Major Markets

Last week was a rough week for the markets as just about every market that could go down, did. Possibly the one positive take away from the major markets was that the losses to the downside were limited with the greatest losses seen in the Dow Jones Industrial Average and the Emerging Markets which were down about half a percent.
The losses began on Monday in the S&P 500 as the Market dropped around a third of a percent and fell successively less with each passing day. The market found a bottom on Thursday as it reached the low of the week before reversing course to close ever so slightly higher. Finally, the market ended the week with a gain of a third of a percent to reduce the losses to less than half a percent.

Market Sectors

The underlying sectors also saw red as the heaviest losses for the week was in Real Estate as concerns have emerged about the commercial real estate space. Numerous retailers including Macy’s, Sears which includes Kmart Stores, JC Penny, The Limited, American Apparel, Abercrombie and Fitch have all announced store closings nationwide. This was further marked with an exclamation point by the announcement by Gordmans Stores which filed for bankruptcy and plans to close all of their stores and liquidate their assets and inventory.
Meanwhile, the Green Street Commercial Property Price Index continues to hold steady at an all-time high for February.
Even the bond indices saw losses on the week as the various Bank of America indices were hit regardless of the duration or quality of bonds. The overall treasury yield curve crept up last week as the 10-year treasury closed at 2.58%.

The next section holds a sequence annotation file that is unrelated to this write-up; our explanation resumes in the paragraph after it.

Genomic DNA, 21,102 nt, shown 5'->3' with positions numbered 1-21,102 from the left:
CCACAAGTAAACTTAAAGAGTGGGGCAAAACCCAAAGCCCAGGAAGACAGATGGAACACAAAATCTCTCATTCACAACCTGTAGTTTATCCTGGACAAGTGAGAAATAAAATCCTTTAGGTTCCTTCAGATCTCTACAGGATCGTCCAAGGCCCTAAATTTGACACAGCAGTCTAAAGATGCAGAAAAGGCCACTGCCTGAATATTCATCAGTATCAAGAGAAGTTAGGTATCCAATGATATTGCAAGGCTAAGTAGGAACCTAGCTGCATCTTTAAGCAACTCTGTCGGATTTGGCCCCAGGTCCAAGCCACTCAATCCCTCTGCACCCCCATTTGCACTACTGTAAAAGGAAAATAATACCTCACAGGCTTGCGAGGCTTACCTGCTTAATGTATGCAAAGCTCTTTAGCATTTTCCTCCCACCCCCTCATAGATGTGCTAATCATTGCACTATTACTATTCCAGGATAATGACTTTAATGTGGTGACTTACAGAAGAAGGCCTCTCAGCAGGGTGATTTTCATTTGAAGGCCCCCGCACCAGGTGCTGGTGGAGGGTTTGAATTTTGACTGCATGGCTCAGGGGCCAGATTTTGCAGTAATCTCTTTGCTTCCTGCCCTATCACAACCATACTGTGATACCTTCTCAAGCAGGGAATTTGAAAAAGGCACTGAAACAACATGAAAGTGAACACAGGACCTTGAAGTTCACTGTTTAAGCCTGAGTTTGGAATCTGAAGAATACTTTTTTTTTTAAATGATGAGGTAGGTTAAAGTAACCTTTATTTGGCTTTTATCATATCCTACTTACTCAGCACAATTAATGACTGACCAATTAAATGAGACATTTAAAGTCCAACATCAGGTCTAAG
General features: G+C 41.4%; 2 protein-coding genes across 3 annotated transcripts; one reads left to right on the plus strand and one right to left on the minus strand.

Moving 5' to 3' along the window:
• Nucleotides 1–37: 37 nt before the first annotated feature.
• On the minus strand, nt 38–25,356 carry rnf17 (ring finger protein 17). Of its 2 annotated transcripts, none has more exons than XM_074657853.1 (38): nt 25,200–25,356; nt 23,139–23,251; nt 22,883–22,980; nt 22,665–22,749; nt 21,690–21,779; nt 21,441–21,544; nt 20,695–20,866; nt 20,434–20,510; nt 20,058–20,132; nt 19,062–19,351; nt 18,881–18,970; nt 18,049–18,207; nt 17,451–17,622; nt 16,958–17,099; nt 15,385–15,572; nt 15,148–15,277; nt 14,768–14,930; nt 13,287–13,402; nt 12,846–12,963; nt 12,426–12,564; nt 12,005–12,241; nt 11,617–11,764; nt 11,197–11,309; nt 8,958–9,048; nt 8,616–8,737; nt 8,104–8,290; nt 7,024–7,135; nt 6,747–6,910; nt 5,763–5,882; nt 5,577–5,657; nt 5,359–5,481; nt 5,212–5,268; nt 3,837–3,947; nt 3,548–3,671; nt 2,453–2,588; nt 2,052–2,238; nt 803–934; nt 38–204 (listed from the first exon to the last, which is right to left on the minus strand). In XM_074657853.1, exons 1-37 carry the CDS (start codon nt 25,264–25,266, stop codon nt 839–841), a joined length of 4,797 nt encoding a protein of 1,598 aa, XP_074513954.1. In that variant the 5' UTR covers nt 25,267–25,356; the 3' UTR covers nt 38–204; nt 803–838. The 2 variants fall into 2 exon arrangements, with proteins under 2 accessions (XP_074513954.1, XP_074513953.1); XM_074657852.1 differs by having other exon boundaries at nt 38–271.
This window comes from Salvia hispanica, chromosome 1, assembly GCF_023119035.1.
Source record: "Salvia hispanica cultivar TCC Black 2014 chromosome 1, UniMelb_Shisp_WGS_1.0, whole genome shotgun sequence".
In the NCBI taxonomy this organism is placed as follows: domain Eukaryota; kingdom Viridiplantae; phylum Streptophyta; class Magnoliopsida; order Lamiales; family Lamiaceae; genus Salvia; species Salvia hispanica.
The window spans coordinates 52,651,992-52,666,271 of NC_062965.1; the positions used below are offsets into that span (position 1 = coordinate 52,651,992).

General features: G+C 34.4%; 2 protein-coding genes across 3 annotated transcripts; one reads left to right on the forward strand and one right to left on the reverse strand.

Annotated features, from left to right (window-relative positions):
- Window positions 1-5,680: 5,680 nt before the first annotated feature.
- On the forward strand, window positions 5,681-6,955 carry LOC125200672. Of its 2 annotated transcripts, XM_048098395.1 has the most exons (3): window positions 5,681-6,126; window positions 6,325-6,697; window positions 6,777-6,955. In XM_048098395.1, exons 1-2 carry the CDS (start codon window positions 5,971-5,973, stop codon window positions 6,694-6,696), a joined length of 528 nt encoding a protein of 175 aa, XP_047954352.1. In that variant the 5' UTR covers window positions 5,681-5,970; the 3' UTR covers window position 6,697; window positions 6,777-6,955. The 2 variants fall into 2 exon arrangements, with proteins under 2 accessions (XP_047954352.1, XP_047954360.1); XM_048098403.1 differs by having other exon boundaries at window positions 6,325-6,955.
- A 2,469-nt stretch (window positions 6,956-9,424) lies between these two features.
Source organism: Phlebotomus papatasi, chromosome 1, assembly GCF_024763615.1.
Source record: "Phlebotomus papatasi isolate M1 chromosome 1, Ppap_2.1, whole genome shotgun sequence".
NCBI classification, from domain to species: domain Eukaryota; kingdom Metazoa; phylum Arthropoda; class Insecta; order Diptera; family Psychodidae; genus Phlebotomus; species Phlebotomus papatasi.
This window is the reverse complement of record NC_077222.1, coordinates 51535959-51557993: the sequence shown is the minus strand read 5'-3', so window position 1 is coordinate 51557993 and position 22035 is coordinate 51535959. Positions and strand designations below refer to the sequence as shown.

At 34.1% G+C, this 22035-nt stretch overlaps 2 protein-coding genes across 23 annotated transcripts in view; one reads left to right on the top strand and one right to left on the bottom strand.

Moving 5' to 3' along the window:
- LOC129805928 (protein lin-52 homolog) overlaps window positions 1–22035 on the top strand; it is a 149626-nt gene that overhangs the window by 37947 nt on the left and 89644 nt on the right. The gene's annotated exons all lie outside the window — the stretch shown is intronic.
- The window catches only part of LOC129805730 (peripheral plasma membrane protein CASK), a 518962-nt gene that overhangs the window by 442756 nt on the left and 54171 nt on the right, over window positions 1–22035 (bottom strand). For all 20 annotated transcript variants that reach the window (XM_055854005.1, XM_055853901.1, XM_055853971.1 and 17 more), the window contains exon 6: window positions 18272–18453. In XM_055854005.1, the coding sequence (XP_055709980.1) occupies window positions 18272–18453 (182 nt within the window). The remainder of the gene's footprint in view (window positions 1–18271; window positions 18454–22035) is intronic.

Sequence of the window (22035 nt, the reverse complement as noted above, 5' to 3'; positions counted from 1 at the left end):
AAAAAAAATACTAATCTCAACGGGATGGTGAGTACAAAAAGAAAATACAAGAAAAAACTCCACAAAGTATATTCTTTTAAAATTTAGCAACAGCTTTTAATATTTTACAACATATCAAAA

Finally, on an economic front, the ADP Employment Report stunned analysts as the Wednesday reading came in over 100,000 above expectations at 298,000 compared to the 183,000 forecasted. This caused participants to look with baited breath to the Friday BLS Employment report which also beat expectations, although not to the same degree as the ADP Report.
Nonfarm Payrolls increased by 235,000 for the month compared to the 200,000 consensus while the Unemployment Rate fell from 4.8% to 4.7%.

Fed Decision

As we are now hours away from the decision of this week’s Fed meeting, market participants are all but assured that the Fed Funds rate will increase by another 25 bpts as the FedWatch Tool closed out at 85% for the 75-100 bpts target.
Ultimately, we will have to wait to the Wednesday announcement to see if the expectations will be confirmed or if the next rate increase will be delayed further.